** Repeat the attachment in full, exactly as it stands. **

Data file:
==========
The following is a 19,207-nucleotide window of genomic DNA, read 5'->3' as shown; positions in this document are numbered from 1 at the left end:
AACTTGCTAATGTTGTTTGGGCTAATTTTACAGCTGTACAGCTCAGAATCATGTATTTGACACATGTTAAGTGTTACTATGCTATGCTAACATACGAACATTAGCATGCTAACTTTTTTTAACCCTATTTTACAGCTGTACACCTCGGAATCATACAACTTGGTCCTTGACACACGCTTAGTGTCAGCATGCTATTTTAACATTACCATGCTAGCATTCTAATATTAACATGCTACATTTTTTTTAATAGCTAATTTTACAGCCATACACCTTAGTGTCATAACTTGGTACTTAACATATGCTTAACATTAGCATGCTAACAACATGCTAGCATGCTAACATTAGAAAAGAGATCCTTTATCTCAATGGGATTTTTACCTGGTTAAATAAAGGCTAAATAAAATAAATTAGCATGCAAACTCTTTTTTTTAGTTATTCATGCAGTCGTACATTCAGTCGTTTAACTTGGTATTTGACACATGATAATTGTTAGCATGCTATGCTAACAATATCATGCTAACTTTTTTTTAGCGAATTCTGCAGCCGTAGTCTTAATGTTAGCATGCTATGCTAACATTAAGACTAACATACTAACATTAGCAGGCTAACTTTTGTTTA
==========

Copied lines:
The following is a 19,207-nucleotide window of genomic DNA, read 5'->3' as shown; positions in this document are numbered from 1 at the left end:
AACTTGCTAATGTTGTTTGGGCTAATTTTACAGCTGTACAGCTCAGAATCATGTATTTGACACATGTTAAGTGTTACTATGCTATGCTAACATACGAACATTAGCATGCTAACTTTTTTTAACCCTATTTTACAGCTGTACACCTCGGAATCATACAACTTGGTCCTTGACACACGCTTAGTGTCAGCATGCTATTTTAACATTACCATGCTAGCATTCTAATATTAACATGCTACATTTTTTTTAATAGCTAATTTTACAGCCATACACCTTAGTGTCATAACTTGGTACTTAACATATGCTTAACATTAGCATGCTAACAACATGCTAGCATGCTAACATTAGAAAAGAGATCCTTTATCTCAATGGGATTTTTACCTGGTTAAATAAAGGCTAAATAAAATAAATTAGCATGCAAACTCTTTTTTTTAGTTATTCATGCAGTCGTACATTCAGTCGTTTAACTTGGTATTTGACACATGATAATTGTTAGCATGCTATGCTAACAATATCATGCTAACTTTTTTTTAGCGAATTCTGCAGCCGTAGTCTTAATGTTAGCATGCTATGCTAACATTAAGACTAACATACTAACATTAGCAGGCTAACTTTTGTTTA